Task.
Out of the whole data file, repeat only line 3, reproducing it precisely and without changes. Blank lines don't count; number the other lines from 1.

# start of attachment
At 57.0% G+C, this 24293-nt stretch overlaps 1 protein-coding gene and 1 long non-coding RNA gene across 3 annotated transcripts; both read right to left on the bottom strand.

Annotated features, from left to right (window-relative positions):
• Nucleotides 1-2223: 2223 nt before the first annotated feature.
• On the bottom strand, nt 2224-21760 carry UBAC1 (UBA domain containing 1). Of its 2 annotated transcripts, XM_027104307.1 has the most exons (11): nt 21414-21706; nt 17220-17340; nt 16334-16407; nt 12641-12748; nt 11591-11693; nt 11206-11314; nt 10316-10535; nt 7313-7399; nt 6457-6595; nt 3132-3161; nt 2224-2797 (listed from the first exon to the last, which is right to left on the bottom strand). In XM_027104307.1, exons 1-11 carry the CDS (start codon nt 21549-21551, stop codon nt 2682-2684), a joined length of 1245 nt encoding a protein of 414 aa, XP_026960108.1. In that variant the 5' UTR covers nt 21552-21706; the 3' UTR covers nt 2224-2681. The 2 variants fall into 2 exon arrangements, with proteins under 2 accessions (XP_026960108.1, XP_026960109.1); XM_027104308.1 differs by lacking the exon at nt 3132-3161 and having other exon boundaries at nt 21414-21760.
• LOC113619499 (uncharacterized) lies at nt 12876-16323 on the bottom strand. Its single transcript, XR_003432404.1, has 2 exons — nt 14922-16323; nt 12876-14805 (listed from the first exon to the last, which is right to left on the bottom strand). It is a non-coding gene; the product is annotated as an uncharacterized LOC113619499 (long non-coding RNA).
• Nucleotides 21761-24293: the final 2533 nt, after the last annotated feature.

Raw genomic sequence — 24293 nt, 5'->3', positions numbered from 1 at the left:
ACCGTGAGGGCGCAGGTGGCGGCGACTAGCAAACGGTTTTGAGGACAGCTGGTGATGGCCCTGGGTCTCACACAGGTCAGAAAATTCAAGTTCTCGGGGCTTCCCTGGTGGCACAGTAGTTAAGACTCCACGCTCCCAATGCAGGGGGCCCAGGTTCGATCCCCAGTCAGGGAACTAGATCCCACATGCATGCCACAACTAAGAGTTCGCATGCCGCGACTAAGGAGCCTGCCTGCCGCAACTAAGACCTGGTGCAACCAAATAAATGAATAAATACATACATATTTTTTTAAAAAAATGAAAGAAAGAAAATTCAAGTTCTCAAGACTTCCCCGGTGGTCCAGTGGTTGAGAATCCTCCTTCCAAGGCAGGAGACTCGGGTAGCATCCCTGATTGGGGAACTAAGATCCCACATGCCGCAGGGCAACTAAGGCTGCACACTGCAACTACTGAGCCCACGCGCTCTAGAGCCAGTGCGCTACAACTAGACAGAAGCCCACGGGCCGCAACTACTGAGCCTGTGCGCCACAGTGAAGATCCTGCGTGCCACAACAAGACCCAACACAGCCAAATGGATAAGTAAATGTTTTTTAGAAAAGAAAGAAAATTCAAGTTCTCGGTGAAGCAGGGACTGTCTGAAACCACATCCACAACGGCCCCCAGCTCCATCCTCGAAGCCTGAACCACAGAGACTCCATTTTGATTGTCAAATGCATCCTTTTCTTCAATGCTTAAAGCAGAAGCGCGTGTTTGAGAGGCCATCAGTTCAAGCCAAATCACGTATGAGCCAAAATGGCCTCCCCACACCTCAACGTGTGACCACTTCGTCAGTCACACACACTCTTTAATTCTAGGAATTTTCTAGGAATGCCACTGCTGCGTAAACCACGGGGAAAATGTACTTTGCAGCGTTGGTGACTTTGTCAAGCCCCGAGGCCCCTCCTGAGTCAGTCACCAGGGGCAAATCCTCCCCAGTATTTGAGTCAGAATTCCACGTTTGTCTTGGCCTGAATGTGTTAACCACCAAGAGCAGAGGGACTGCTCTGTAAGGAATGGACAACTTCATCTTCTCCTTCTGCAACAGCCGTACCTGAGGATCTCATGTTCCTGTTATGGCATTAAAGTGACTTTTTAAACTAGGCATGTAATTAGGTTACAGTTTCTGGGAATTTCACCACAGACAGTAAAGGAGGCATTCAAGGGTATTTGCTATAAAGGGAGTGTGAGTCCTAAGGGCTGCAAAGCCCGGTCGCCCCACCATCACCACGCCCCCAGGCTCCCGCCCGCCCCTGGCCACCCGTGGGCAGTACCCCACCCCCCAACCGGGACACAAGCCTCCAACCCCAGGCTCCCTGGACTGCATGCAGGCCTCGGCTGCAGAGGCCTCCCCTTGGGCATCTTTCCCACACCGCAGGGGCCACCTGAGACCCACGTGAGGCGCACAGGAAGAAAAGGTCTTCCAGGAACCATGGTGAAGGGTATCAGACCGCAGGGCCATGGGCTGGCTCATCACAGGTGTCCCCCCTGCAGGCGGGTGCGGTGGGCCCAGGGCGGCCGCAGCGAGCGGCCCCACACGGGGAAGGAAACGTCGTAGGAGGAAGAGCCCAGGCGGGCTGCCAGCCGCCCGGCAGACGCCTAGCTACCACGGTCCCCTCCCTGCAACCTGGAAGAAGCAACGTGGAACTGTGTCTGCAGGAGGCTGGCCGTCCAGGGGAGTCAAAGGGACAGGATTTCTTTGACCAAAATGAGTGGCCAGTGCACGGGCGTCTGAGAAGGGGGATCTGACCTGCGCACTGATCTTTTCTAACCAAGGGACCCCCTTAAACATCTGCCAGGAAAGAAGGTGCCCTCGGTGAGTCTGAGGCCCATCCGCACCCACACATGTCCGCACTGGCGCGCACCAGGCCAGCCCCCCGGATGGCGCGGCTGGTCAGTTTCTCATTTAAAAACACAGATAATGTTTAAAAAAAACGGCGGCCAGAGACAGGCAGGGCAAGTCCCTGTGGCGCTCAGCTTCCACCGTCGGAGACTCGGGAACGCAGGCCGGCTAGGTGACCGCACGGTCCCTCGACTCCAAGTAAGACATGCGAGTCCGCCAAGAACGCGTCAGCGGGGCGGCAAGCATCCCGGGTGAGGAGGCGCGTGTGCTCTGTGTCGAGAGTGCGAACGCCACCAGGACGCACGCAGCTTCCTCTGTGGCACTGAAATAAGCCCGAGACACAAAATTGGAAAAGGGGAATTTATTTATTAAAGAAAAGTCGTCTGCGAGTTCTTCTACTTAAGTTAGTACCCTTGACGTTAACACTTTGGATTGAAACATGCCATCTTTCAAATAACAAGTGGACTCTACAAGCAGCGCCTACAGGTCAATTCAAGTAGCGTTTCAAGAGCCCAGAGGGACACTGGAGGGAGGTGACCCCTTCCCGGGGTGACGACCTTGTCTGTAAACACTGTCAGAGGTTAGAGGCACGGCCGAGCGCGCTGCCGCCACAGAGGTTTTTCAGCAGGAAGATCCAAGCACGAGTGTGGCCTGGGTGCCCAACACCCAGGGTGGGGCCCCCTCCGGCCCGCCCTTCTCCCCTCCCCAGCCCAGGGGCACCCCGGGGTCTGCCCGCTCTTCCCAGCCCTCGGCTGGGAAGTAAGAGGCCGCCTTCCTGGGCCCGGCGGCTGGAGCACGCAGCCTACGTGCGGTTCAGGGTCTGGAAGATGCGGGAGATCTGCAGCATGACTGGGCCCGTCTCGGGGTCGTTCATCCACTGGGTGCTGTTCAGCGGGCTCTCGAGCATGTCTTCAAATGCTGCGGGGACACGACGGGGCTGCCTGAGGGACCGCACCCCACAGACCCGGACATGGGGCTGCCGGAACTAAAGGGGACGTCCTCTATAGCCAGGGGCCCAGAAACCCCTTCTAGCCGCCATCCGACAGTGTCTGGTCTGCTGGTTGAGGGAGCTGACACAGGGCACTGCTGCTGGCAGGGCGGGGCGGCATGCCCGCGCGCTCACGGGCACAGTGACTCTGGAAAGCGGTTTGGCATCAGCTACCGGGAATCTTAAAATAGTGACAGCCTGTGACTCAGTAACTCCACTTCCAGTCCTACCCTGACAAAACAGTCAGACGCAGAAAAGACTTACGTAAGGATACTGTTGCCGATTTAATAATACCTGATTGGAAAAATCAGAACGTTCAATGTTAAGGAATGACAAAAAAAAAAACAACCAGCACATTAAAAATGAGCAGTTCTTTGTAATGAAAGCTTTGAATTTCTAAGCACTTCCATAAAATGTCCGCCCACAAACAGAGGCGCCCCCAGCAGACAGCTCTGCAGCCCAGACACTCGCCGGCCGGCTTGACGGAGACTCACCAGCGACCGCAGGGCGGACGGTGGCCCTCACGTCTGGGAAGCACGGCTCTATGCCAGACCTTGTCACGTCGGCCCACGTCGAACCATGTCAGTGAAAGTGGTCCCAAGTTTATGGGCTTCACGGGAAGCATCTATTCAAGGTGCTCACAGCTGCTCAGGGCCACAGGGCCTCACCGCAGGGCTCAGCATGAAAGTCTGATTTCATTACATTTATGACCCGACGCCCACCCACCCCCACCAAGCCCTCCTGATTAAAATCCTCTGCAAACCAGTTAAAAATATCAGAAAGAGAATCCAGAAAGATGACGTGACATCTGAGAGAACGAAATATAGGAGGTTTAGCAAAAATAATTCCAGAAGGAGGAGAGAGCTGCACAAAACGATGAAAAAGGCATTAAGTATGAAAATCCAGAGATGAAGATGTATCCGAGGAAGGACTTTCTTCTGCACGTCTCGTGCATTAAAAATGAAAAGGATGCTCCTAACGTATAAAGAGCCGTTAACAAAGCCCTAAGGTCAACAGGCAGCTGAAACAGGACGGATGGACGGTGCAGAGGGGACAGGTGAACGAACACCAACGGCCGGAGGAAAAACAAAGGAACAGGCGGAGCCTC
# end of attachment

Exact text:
• Nucleotides 1-2223: 2223 nt before the first annotated feature.